My five favorite gadgets of 2012
One of the big perks of my job is getting to write about--and, very often, play with--the latest and greatest gadgets. So, as 2012 draws to a close (and Christmas and Chanukah draw near), I wanted to reflect on some of my favorite gear of the year.
I'll admit to having a hard time choosing these "winners," not because there was so much competition, but because I actually didn't care for a lot of the high-profile products that bowed this year: Apple's iPhone 5, Amazon's Kindle Fire HD, Microsoft's Surface tablet, Google's Chromebooks, and so on.
But have no fear: I still managed to wrangle up five drool-worthy gadgets. Check out my picks, then leave a comment telling me if you agree with them. If not, what were your favorite gadgets of 2012?
Though I realize this won't have the widespread appeal of, say, a tablet, the Ceton Echo is a dream come true for fans of Windows Media Center. About the size of a Roku box, the Echo is an extender for your PC, slinging live TV, DVR features, and your personal media libraries to any TV in your house.
It's a bit pricey at $179, and it requires an Ethernet connect, but it's also the only product of its kind. Plus, based on my recent tests, it works like a charm.
Most Bluetooth speakers look like bricks and lack the power to really fill a room with sound. That's why I'm totally enamored with Edifier's Prisma, which for about the price of a battery-powered Bluetooth brick brings you a complete 2.1-channel bookshelf speaker system--and a gorgeous-looking one at that.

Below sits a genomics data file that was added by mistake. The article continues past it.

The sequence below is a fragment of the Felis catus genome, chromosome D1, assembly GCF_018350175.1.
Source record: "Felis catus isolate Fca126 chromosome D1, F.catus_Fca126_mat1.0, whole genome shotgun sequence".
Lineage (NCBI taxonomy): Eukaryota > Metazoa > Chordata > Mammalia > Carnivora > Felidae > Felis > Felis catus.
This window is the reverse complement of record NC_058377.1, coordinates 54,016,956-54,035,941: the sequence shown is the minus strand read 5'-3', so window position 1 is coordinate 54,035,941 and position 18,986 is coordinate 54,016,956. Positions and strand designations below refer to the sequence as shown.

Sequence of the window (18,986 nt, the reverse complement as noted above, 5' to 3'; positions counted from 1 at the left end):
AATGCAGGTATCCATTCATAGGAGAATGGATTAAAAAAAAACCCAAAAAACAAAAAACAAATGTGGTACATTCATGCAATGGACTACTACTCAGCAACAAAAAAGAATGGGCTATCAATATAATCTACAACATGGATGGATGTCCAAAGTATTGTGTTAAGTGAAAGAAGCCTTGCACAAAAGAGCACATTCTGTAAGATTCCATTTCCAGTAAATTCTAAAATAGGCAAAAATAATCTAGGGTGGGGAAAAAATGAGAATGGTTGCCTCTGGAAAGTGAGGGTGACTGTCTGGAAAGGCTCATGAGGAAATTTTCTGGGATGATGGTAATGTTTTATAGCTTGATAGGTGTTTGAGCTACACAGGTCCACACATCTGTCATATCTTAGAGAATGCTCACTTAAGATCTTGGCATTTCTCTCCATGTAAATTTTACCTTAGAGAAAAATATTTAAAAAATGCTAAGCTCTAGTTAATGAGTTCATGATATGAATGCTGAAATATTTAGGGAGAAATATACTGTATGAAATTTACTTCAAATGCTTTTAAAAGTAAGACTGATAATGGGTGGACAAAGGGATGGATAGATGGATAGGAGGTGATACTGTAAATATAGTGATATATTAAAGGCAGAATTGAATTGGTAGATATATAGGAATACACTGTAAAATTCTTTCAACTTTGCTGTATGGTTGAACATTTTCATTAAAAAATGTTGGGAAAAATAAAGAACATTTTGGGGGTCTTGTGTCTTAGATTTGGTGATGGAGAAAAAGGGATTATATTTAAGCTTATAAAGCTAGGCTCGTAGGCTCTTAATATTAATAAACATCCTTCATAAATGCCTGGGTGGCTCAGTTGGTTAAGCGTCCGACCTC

The E3350BT is available in your choice of five glossy colors and has a list price of $129.99.
The Android-powered SmartStick brings apps aplenty to your living room. Just plug it into one of your TV's HDMI ports to run apps like Facebook, Netflix, Pandora, and YouTube. Not bad for a gizmo that starts at $50 (for the 4GB version; the 8GB model sells for $80).
Though I haven't yet had the chance to try one out, the SmartStick appears to live up to its name. It could be the ideal gizmo for anyone looking to make their TV, well, smarter.
It's overpriced. Other tablets offer more features for less money. It lacks the beloved Retina display found in its bigger sibling.
You know what? Hang all that, because I still can't help but love the iPad Mini. It's a more comfortable size for reading (especially in bed), and it runs all the apps and plays all the media I already enjoy on my iPhone.
Make no mistake: other tablets do offer more bang for the buck, most notably the Google Nexus 7 and Amazon Kindle Fire HD. But for anyone already locked into the Apple ecosystem, the Mini simply can't be beat.
When Apple's iPhone 5 finally bowed in September, it underwhelmed many a gadget fan--largely because Samsung's Galaxy S III had already been on the scene for several months, stealing mindshare with its mammoth screen and forward-thinking features. (Don't want to take a call? Flip the phone over to mute it. Need a screenshot? Swipe the side of your hand from right to left.)
I've been playing with a Verizon-powered Galaxy S III for the past few weeks, and it definitely lives up to the hype. If you're looking to buy a new phone this year or next, put this atop your short list.Veteran technology writer Rick Broida
is the author of numerous books, blogs, and features. He lends his
money-saving expertise to CNET and Savings.com, and also writes for PC
World and Wired.